During Grand Masquerade, fans made it clear that they want more representation in White Wolf game products. They want sensitivity in dealing with dark storylines and themes, and they want players to feel welcome playing games in the World of Darkness. Particularly in LARP, because of concerns for player safety in the LARP community. From my perspective, White Wolf is listening, but I think we are in a sensitive era in the gaming hobby, and this has caused some strong emotion to boil to the surface. This emotion is not a negative thing. This emotion is a call for us all to take these concerns seriously and ensure that darkness is not simply inserted for some misunderstood shock attempt.
In our recent interview with White Wolf, Martin Ericsson, Lead Storyteller of the new White Wolf, stated his interest in re-investigating one of the most controversial of books ever produced by White Wolf, World of Darkness: Gypsies. However, Martin’s comments about wanting writers to write about topics they know should illuminate some of his deeper thinking. He mentions perhaps calling the new book, Opre Roma. This is an alternative name for the Romani anthem Gelem, Gelem and has been used as a rallying call by Roma movements for equality and representation in Europe. Some have expressed concern about rewriting a book that has a lot of negative implications and has been fairly accused of othering a people that have experienced severe and consistent discrimination.
That being said, if White Wolf can investigate the history of the Roma in Europe, using the lens of the World of Darkness to show their common humanity and to help understand how they have been persecuted over the years, isn’t this something that could be beneficial? I think we can see that there is value about writing what one knows, and if White Wolf can engage a writer or writers of Roma descent who are interested in producing a book that encourages understanding of the Roma, I’m all for giving it a try.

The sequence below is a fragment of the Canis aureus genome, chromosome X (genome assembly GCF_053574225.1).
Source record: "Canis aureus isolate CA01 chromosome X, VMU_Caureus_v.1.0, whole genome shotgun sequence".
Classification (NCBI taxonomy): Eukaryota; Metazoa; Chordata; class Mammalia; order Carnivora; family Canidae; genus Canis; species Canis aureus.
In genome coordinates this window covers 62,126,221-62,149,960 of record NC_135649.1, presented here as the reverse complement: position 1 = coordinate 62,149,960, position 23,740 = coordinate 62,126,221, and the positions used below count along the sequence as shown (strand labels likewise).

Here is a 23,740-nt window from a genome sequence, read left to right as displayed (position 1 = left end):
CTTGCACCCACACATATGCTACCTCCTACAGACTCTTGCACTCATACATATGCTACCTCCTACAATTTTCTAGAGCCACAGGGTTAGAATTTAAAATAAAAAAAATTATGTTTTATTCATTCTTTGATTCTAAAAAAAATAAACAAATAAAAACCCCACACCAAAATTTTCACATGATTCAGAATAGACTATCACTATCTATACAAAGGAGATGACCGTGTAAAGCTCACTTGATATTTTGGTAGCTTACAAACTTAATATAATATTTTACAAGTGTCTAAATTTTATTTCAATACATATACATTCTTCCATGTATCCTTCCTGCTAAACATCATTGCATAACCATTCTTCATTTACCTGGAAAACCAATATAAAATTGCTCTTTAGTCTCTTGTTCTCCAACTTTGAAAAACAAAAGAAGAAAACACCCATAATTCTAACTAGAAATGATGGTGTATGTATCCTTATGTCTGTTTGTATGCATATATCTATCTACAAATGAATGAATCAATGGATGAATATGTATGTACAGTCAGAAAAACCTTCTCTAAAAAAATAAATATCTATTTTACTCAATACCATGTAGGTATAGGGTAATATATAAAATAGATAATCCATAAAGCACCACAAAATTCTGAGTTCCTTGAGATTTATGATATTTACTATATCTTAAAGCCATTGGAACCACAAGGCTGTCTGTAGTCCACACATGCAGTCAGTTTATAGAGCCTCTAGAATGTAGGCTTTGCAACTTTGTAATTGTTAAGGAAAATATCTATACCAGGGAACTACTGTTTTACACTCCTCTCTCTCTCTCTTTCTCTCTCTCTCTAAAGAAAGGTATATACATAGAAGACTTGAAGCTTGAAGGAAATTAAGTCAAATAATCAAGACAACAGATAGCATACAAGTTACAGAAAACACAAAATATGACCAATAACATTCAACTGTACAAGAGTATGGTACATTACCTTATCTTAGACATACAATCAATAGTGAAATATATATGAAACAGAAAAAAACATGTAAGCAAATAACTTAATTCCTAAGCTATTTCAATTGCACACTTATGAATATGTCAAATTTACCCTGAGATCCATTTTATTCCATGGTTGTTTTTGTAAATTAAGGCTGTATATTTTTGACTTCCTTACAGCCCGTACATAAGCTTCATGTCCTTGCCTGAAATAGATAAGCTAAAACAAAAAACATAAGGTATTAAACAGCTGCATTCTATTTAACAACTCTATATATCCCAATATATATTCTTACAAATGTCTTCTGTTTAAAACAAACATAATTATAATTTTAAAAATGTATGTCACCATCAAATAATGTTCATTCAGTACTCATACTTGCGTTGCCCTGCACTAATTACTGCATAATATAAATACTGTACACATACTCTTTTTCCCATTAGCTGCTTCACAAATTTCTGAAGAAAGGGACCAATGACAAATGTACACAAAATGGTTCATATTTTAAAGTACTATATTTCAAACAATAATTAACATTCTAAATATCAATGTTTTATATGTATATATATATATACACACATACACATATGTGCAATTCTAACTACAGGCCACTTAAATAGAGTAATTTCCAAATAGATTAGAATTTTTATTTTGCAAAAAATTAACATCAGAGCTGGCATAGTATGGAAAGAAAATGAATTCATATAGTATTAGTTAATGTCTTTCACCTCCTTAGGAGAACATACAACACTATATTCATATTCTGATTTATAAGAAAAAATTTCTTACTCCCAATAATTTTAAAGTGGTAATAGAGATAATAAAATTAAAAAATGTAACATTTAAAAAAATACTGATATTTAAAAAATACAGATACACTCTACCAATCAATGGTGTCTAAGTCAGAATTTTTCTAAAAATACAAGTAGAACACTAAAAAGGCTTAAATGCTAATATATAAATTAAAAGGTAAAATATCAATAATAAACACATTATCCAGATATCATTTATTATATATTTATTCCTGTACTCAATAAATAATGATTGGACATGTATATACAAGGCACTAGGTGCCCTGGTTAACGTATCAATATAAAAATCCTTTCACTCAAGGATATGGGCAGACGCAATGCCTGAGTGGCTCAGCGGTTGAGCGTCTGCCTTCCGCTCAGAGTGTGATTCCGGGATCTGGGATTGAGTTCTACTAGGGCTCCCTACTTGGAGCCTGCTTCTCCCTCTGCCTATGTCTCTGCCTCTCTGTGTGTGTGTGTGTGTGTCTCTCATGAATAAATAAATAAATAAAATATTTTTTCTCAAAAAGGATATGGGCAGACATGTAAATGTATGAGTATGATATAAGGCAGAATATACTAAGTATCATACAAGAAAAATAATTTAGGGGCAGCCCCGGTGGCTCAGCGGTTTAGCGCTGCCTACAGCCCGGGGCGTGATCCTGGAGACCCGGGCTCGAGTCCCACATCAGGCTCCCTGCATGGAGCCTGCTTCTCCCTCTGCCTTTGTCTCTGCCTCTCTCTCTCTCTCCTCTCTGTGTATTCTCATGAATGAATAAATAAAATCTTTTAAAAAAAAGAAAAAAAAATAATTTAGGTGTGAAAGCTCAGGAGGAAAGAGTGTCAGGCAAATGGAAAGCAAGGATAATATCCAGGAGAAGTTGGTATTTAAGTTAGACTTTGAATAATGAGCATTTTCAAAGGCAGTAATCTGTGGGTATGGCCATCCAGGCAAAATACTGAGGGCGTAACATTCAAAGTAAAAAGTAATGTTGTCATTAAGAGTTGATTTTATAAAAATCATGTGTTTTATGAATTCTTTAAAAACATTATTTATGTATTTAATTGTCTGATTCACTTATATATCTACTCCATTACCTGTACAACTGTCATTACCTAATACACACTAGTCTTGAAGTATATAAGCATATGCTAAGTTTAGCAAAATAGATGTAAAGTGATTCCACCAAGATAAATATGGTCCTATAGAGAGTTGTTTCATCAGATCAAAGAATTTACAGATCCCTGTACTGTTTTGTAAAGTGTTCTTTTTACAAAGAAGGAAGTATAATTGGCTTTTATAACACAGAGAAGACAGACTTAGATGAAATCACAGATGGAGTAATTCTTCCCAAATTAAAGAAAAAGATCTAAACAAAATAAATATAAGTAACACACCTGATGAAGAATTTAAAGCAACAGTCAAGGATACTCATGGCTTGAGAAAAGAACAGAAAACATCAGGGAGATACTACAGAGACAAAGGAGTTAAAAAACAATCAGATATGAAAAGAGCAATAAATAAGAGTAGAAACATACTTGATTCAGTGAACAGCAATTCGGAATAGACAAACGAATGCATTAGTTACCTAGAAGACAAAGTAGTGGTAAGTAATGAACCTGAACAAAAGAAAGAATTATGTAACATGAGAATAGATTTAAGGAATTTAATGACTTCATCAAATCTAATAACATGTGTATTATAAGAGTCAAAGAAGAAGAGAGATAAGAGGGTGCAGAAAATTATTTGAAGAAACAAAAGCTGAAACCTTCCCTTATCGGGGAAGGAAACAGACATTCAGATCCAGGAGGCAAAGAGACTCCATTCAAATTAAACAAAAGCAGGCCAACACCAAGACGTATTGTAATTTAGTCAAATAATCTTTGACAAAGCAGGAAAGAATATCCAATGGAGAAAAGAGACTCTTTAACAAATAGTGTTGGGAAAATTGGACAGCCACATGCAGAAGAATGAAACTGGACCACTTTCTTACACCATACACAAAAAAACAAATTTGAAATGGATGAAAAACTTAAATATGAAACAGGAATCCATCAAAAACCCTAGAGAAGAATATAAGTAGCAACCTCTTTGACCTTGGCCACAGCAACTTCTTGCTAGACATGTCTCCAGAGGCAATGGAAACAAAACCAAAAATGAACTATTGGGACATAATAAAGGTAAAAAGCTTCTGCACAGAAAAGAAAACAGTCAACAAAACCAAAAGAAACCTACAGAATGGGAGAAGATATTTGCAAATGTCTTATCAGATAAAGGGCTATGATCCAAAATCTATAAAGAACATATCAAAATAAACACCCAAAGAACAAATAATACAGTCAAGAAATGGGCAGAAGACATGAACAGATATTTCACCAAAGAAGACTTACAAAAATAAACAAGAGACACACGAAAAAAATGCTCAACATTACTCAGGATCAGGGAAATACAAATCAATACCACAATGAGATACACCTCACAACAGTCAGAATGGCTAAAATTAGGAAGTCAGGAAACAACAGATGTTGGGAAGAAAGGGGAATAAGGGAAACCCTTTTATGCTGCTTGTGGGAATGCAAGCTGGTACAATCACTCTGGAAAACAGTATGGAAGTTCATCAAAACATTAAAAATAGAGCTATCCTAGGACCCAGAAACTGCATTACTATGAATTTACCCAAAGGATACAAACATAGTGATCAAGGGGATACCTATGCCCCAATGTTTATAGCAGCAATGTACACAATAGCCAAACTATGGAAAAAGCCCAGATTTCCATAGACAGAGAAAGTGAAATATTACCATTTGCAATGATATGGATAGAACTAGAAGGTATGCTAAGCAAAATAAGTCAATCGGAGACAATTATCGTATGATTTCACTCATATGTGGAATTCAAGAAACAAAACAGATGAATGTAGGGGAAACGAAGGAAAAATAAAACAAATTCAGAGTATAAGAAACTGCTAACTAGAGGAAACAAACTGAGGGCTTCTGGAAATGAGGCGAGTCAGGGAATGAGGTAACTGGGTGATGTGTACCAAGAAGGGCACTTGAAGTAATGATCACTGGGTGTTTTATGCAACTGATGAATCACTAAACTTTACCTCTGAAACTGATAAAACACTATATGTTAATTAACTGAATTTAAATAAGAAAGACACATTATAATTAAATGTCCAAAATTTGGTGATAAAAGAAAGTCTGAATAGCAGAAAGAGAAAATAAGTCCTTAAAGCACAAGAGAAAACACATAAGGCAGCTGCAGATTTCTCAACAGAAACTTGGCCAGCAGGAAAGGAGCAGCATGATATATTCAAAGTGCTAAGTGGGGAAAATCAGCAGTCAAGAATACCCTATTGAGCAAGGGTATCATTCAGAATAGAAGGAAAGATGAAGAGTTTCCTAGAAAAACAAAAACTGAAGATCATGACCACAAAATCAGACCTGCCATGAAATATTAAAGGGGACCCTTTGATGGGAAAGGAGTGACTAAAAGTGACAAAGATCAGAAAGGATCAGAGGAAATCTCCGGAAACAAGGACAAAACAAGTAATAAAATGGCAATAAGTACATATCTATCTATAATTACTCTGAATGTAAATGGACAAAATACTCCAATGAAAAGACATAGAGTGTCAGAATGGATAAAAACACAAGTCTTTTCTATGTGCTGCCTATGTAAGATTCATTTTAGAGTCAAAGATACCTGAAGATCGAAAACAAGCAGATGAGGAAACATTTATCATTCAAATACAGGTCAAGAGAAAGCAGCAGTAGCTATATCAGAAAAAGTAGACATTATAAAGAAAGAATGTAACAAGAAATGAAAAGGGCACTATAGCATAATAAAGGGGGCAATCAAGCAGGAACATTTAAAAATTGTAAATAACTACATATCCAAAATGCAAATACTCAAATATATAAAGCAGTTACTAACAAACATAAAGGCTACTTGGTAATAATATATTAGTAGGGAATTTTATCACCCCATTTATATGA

The World of Darkness has had 25 years to make an impact on role-playing. I think it has done so. I won’t say that White Wolf is the only reason that we now have deeper themes in gaming, but their emergence into the world of gaming 25 years ago helped to create the gaming landscape we have today. White Wolf is waking up from torpor, there are a lot of great ideas hiding in the darkness still and we have much to learn before we can step into a world that is more light than dark. For now, let’s strive together to learn about ourselves, our world, and each other by looking at the darkest element of our lives. Let us examine the darkness and find it within ourselves, and root it out.
Josh is the Admin@KeepontheHeathlands
*Note, all opinions are the opinions of their respective Authors and may not represent the opinion of any other Author of Keep On the Heathlands.